Wednesday, October 30, 2019

Consuming Our Way out of the Climate Crisis

It was morning, just a tick past eight, and I was walking.

I regularly walk my errands, because it's good for my soul.  My mind clears when walking.  Anxiety  and scatter drifts away, and my thinking focuses.  I see the world around me.  I feel and smell and hear, and the rhythm of my movement calms me.  I was heading home, having dropped off our trusty hybrid Honda for a routine service.

It was cool out, and a little overcast, and the leaves were dancing down from the trees as fall began.  On the roads, an increasing flow of cars, as the DC metropolitan area woke for another morning of anxious rushing busyness.

My walk home would be just over three miles, which would take me, at my modest pace, fifty minutes.

This is, of course, inefficient.  Inconvenient.  It requires effort.

I could have called a Lyft or an Uber.  I could have had the dealership drive me home in one of their courtesy vehicles.  But I didn't, because, well, why?  Am I in that much of a hurry?  I am not.  Do I need the exercise?  I most certainly do.  Is my convenience worth that expenditure of energy?  I don't think it's necessary.

And as I walked, I found my thoughts turning to the way we are taught to think about caring for our planet.  What we need, we are told, is new efficient stuff.  We need a $50,000 electric car.  We need a $50,000 solar roof and a $12,000 home battery unit.  We need a three hundred dollar wi-fi connected thermostat that pours data into the cloud through our two hundred dollar router and our big fiber optic multi-thousand dollar annual connectivity charge.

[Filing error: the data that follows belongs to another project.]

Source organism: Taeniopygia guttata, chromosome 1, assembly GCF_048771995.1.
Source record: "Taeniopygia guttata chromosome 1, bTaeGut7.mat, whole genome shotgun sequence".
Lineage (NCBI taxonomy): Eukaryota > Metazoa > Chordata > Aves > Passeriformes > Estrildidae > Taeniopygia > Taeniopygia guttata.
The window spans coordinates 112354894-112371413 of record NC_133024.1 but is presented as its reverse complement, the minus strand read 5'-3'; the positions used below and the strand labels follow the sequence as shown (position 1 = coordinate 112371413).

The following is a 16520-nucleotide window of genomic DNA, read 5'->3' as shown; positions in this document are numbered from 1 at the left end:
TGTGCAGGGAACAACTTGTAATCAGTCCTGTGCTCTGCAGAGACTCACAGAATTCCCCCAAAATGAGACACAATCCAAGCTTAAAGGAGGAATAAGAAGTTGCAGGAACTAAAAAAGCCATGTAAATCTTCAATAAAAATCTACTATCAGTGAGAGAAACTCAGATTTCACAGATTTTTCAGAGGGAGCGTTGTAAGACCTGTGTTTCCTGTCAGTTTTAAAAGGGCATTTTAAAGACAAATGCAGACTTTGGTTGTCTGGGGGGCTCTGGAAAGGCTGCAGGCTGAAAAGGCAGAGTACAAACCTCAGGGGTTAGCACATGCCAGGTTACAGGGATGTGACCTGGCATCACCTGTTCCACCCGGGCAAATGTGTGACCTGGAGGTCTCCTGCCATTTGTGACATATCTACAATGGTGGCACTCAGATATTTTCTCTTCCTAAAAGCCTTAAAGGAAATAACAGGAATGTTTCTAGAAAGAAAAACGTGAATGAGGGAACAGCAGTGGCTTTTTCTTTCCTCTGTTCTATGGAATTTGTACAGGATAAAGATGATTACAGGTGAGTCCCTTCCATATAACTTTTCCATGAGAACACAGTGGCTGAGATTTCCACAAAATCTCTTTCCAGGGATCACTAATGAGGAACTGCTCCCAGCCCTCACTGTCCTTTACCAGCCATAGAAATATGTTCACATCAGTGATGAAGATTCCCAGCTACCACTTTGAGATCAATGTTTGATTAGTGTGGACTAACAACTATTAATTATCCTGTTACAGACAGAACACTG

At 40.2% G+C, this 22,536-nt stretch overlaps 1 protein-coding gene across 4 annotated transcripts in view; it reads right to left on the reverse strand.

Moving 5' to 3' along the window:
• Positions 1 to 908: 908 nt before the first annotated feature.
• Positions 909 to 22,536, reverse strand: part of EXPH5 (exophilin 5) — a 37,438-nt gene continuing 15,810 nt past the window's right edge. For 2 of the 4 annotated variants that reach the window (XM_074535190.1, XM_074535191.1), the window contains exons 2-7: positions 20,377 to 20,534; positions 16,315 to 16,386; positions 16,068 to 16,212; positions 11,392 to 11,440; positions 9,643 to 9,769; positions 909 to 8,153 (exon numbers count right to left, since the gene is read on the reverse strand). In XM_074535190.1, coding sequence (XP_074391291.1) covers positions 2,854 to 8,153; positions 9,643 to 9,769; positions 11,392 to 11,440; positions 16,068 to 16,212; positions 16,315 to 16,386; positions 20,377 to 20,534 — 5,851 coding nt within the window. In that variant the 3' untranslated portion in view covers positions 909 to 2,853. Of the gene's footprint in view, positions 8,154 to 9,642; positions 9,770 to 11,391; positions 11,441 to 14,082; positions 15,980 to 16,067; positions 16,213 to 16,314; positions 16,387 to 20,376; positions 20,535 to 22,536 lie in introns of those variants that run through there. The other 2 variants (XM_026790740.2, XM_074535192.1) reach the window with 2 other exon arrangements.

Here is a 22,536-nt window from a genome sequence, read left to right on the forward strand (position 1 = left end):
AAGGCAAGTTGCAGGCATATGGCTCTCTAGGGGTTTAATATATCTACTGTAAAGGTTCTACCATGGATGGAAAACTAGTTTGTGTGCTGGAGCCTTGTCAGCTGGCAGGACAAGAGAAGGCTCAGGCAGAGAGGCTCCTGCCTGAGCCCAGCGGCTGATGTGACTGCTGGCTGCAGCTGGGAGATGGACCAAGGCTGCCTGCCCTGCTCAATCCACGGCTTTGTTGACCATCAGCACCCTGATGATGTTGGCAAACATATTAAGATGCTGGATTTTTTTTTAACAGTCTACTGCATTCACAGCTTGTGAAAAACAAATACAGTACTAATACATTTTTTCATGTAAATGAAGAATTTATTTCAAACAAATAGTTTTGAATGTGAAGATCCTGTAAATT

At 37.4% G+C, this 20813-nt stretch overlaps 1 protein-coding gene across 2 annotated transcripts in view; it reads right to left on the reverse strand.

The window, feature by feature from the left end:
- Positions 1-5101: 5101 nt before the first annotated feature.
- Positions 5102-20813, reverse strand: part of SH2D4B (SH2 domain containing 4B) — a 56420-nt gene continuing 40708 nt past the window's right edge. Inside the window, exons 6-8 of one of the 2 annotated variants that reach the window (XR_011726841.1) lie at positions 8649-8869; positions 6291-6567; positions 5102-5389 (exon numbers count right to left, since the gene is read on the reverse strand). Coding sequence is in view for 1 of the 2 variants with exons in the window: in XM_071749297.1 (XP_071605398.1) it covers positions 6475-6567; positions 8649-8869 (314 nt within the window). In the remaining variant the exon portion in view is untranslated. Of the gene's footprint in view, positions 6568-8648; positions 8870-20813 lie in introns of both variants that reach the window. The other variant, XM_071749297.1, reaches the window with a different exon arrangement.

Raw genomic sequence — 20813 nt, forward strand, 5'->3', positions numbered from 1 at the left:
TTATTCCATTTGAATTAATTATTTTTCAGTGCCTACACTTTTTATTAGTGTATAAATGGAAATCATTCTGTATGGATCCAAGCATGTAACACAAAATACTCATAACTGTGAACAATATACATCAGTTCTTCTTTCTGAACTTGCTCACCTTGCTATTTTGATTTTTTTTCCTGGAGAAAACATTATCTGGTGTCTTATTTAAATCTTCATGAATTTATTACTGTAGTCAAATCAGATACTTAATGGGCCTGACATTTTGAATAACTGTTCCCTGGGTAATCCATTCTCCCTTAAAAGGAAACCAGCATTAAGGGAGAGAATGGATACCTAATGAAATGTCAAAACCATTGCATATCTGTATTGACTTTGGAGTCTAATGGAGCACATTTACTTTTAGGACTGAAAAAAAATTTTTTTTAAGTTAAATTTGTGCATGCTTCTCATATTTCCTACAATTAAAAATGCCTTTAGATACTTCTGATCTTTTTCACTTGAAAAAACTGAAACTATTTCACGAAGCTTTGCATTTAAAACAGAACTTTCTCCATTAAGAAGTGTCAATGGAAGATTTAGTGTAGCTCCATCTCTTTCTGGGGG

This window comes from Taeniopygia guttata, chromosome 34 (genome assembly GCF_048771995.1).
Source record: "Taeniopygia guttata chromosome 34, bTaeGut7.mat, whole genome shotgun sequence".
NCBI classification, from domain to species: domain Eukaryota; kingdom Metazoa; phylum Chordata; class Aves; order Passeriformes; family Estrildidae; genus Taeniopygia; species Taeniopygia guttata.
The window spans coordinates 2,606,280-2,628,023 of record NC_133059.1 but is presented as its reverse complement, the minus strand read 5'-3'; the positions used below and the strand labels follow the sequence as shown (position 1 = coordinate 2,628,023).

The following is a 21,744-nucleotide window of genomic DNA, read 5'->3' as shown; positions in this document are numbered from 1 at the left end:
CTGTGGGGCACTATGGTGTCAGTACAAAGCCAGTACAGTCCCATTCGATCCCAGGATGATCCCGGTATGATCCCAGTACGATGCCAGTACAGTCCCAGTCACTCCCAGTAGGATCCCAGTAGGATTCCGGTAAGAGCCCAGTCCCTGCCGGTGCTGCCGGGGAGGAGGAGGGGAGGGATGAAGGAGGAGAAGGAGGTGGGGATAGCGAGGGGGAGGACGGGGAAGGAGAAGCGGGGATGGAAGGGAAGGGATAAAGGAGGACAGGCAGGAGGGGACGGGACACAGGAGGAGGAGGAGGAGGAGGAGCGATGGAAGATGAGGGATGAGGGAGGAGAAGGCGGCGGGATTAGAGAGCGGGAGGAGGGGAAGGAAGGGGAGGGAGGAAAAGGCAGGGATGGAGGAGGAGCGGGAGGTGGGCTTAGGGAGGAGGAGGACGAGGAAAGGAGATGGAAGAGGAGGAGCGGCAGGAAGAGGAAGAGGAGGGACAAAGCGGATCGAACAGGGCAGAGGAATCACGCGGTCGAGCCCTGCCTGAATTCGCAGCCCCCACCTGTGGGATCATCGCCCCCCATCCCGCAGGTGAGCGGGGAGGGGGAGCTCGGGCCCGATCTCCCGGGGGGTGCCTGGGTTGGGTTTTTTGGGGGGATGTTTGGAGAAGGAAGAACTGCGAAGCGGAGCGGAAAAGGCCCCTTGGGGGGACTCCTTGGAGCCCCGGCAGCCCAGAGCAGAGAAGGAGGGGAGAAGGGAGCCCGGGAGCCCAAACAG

I do not question that these are nice things.  If one has the resources for them, then by all means, go ahead.

But I'm not sure that consuming the same amount differently is the full moral response to a climate crisis.  It's like switching up your diet, and eating two thousand calories of kale instead of an IHOP pancake platter.  It's the same amount of calories, only I'm not sure a human being can eat that much kale.  As much as I love greens, death by kale seems a bad thing.

Somewhere in there, we need to consume less.  Just...less.  We need to travel less.  We need to rush about less.  We need to rediscover the old classic virtue of thrift, the simple pleasure of slower and smaller.  Of using the legs God gave us.  Of being aware.

This isn't hard.  In fact, it's rather pleasurable. 

And so I walked, and I breathed in the cool air, and I watched as the other humans rushed towards our future wrapped in tons of shiny new steel.